First, start with an at home pedicure. Soak your feet in a lukewarm water to soften the skin and nails. Remember, if you are diabetic, have someone else check the temperature of the water. Remove any dirt out from under your nails. Then cut your nails straight across to reduce the chance of creating ingrown toenails. Do not cut your cuticles. They help keep germs away from your skin and nails.
Next, examine the parts of your feet that experience the most friction (such as your heels, the sides of your feet and big toe) as they will feel the most callused. The easiest way to soften these rough patches is by first soaking your feet in warm water and exfoliating skin that is extra dry. After you towel your feet dry, use a pumice stone on the callused areas. If your feet are extra-callused, you may have to repeat this process for a few days to notice results. After you’re done, it is important to apply a lotion over the dry patches of your feet to allow your skin to re-absorb moisture. Watch out for over the counter corn/callus removers. These are medicated with salicylic acid which can eat away both good skin and callus which can cause open sores and ulcerations if used inappropriately. These should never be used on diabetics.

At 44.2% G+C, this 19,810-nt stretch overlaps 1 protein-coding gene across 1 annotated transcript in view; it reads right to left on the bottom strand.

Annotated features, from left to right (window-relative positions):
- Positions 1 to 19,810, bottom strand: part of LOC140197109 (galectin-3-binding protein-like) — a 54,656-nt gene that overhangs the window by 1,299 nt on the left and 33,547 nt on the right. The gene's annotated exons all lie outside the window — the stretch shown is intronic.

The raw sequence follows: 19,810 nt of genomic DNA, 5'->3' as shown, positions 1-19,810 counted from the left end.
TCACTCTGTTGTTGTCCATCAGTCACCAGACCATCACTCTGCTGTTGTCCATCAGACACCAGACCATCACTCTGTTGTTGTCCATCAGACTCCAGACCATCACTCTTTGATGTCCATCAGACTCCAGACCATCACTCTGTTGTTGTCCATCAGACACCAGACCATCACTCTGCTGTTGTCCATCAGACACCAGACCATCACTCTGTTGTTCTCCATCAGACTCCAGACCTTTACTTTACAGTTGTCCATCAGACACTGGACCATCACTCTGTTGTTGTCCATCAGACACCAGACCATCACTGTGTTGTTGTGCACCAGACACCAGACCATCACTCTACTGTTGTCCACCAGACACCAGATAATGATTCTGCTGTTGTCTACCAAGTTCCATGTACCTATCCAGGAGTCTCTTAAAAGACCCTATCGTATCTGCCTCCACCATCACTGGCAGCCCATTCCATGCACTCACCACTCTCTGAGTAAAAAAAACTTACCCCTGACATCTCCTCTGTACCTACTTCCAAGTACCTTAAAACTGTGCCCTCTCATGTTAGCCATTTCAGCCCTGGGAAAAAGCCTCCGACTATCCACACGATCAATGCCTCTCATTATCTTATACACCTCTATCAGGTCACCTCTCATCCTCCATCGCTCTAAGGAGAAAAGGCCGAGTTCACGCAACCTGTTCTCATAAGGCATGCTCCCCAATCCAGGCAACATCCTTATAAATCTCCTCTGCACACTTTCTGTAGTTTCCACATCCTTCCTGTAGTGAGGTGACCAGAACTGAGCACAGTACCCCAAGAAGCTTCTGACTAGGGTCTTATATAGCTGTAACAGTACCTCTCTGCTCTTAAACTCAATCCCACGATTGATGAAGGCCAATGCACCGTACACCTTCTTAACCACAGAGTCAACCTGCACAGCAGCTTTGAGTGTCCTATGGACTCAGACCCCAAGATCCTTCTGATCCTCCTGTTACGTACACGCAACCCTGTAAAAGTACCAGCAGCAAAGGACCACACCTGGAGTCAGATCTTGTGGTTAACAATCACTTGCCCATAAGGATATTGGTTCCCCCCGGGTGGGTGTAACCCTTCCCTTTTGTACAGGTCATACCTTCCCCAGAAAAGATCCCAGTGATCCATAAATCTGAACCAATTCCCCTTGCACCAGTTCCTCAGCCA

toenail fungal infection. There are now topical anti-fungal medications that can be used as a base coat before using regular nail polish is applied, to help prevent and treat toenail fungus. Get it checked out by your local podiatrist.
With these simple tips you can whip your feet into shape for whatever the summer may bring.
Dr. "Sandie" Grulke